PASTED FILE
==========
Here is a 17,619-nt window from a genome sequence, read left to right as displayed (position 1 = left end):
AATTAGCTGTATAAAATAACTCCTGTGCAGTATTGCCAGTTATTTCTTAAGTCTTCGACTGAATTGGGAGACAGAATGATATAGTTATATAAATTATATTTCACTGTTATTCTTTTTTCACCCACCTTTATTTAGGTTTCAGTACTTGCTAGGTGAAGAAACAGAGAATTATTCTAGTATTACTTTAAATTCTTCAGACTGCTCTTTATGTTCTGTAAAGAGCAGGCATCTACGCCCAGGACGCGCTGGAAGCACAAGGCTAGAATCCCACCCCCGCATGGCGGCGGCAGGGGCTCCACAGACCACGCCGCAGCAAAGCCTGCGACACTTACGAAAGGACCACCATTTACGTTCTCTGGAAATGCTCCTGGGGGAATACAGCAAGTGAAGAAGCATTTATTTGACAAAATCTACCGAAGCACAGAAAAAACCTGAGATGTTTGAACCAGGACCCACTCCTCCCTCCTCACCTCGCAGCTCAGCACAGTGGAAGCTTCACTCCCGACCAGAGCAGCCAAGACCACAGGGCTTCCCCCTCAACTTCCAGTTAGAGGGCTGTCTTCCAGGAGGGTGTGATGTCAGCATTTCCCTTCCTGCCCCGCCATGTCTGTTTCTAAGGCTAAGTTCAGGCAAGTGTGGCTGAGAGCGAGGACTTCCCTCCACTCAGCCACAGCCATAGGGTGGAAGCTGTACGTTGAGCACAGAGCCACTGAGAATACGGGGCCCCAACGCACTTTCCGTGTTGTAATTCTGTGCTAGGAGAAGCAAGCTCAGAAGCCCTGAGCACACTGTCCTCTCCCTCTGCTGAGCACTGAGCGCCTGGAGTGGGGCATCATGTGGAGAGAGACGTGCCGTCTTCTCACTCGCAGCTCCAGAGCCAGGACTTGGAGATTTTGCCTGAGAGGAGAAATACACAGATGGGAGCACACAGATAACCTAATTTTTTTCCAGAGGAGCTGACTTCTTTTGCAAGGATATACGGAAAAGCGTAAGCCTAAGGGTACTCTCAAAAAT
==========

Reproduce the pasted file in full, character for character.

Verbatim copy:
Here is a 17,619-nt window from a genome sequence, read left to right as displayed (position 1 = left end):
AATTAGCTGTATAAAATAACTCCTGTGCAGTATTGCCAGTTATTTCTTAAGTCTTCGACTGAATTGGGAGACAGAATGATATAGTTATATAAATTATATTTCACTGTTATTCTTTTTTCACCCACCTTTATTTAGGTTTCAGTACTTGCTAGGTGAAGAAACAGAGAATTATTCTAGTATTACTTTAAATTCTTCAGACTGCTCTTTATGTTCTGTAAAGAGCAGGCATCTACGCCCAGGACGCGCTGGAAGCACAAGGCTAGAATCCCACCCCCGCATGGCGGCGGCAGGGGCTCCACAGACCACGCCGCAGCAAAGCCTGCGACACTTACGAAAGGACCACCATTTACGTTCTCTGGAAATGCTCCTGGGGGAATACAGCAAGTGAAGAAGCATTTATTTGACAAAATCTACCGAAGCACAGAAAAAACCTGAGATGTTTGAACCAGGACCCACTCCTCCCTCCTCACCTCGCAGCTCAGCACAGTGGAAGCTTCACTCCCGACCAGAGCAGCCAAGACCACAGGGCTTCCCCCTCAACTTCCAGTTAGAGGGCTGTCTTCCAGGAGGGTGTGATGTCAGCATTTCCCTTCCTGCCCCGCCATGTCTGTTTCTAAGGCTAAGTTCAGGCAAGTGTGGCTGAGAGCGAGGACTTCCCTCCACTCAGCCACAGCCATAGGGTGGAAGCTGTACGTTGAGCACAGAGCCACTGAGAATACGGGGCCCCAACGCACTTTCCGTGTTGTAATTCTGTGCTAGGAGAAGCAAGCTCAGAAGCCCTGAGCACACTGTCCTCTCCCTCTGCTGAGCACTGAGCGCCTGGAGTGGGGCATCATGTGGAGAGAGACGTGCCGTCTTCTCACTCGCAGCTCCAGAGCCAGGACTTGGAGATTTTGCCTGAGAGGAGAAATACACAGATGGGAGCACACAGATAACCTAATTTTTTTCCAGAGGAGCTGACTTCTTTTGCAAGGATATACGGAAAAGCGTAAGCCTAAGGGTACTCTCAAAAAT